If they win it this year, thus silencing Hossa's critics and removing the "curse" and the pressure, watch out. He'll be better and better in the coming years when he's able to just get out there and play his game.

And I still wish he was a Wing...


#1990777 Wings will sign multi-year lease at the Joe

Posted by Hockeytown0001 on 28 May 2010 - 12:24 PM

A couple folks have mentioned they like the Joe due to its old school charm. Unfortunately all I see when I go there is "old".


So historic venues such as Fenway and Wrigley Field should be shut down as well too?


#1990696 Wings will sign multi-year lease at the Joe

Posted by ACallToArms on 28 May 2010 - 08:55 AM

I love the feel of the Joe. It's small enough that practically every seat is a good seat. It has that old school feel to it, and like the above poster said, the moment you start climbing those steps you feel like you're at a hockey game. The biggest problem I have is the bathroom situation. You pretty much have to leave to go 5 minutes before the end of a period or else you'll be waiting 20 minutes in line.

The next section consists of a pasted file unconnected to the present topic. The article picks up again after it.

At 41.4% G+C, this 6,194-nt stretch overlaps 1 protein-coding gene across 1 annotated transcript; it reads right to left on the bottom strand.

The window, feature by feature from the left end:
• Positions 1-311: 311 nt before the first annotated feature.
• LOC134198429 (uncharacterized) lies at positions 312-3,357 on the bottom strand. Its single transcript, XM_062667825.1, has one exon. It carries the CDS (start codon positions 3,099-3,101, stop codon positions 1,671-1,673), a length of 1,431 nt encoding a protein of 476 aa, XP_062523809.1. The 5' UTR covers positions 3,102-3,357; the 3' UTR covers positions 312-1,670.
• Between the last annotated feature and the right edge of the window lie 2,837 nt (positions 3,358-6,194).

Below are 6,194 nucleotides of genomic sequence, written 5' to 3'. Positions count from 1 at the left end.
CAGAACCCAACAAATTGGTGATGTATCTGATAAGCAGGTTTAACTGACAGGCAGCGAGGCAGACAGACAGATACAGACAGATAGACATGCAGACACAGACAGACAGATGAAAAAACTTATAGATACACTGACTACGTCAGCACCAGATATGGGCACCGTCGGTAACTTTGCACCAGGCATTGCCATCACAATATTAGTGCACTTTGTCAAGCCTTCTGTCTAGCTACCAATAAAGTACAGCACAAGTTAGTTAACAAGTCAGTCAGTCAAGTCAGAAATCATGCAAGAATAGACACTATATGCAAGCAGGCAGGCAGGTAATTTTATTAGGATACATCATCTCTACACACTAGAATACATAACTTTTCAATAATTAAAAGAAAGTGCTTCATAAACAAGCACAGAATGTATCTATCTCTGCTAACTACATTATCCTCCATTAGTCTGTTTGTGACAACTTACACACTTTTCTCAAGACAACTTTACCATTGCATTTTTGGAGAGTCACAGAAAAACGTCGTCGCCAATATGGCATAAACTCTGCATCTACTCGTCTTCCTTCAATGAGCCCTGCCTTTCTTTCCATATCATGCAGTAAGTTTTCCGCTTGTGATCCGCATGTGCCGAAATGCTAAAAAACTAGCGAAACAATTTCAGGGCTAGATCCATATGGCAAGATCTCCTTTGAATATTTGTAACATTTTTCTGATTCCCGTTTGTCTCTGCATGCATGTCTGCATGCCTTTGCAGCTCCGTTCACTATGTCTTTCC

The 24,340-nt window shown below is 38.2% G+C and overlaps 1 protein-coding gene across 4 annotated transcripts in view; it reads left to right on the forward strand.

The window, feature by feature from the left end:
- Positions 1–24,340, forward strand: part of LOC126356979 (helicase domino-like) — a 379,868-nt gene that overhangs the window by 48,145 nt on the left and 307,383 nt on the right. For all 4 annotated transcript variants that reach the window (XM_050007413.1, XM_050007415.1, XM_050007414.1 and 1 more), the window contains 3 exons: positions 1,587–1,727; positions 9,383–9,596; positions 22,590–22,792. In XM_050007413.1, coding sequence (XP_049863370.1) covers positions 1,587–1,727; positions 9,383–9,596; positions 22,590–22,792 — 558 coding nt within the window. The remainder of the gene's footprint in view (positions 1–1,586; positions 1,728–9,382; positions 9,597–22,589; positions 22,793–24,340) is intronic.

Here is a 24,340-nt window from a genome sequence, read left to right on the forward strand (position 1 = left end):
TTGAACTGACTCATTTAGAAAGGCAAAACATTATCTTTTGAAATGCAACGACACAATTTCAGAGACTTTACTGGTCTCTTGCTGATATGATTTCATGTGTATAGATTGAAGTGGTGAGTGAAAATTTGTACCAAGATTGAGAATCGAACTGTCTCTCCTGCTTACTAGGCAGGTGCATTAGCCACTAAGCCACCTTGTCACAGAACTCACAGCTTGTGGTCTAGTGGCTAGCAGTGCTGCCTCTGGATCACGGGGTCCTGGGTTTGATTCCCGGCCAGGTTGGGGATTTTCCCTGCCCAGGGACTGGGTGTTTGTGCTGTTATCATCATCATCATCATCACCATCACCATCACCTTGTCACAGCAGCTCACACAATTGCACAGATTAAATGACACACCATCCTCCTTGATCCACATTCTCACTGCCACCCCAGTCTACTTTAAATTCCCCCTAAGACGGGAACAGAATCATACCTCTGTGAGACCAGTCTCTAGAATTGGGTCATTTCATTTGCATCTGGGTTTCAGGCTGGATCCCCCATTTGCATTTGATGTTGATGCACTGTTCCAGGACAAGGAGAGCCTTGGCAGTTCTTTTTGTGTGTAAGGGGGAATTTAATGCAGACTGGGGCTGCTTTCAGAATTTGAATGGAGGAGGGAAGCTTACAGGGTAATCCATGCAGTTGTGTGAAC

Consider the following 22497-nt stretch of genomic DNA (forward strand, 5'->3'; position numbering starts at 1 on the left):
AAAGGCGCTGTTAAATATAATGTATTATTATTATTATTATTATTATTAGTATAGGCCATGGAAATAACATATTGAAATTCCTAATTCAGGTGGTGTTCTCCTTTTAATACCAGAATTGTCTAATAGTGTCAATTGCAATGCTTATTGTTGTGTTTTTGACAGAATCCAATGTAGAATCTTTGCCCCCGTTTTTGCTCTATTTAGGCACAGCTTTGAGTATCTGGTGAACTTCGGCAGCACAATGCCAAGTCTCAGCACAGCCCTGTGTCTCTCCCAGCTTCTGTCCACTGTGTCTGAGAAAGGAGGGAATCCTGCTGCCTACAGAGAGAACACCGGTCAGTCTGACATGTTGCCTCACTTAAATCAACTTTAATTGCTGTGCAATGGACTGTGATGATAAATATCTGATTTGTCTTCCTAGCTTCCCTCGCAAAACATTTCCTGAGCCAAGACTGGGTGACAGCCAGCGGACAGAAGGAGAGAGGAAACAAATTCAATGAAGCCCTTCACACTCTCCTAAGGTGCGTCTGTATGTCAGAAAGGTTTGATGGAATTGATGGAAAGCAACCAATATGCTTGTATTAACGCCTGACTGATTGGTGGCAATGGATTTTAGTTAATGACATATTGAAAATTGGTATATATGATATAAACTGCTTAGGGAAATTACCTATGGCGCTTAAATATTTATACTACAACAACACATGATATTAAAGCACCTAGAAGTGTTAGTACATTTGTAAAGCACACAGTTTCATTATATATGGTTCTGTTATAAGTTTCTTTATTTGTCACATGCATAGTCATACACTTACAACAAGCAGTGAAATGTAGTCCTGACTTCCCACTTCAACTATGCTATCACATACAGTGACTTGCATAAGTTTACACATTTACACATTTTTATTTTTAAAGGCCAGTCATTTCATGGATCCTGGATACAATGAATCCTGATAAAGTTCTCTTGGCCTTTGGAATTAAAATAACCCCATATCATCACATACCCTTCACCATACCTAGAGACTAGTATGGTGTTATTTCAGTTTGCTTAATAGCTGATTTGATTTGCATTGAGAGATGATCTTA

I do wish there were more bars and restaurants right there that you could walk to right after a game. The Death Ride to Greektown on the Old Shillelagh bus is a nice compromise though, and it never gets old :banana:


#1989237 History Will be Made

Posted by Manny>Ozzie(by a long shot) on 24 May 2010 - 11:48 PM

:puke: :no:

Why oh why Kenny...

Why did they give up on him SO fast?


#1988237 Whats the record in the NHL

Posted by Jedi on 22 May 2010 - 01:53 PM

With a different team, I wouldn't know where to begin.

But I believe the overall record for most consecutive is 5 straight, held by 12 different players, all from the Canadiens.

Jean Beliveau, Bernie Geoffrion, Doug Harvey, Tom Johnson, Don Marshall, Dickie Moore, Jacques Plante, Claude Provost, Henri Richard, "Rocket" Richard, Jean-Guy Talbot and Bob Turner were with the Habs when they won the cup 5 times in a row, 1955/1956 to 1959/1960, which is still the longest Cup winning streak in NHL history.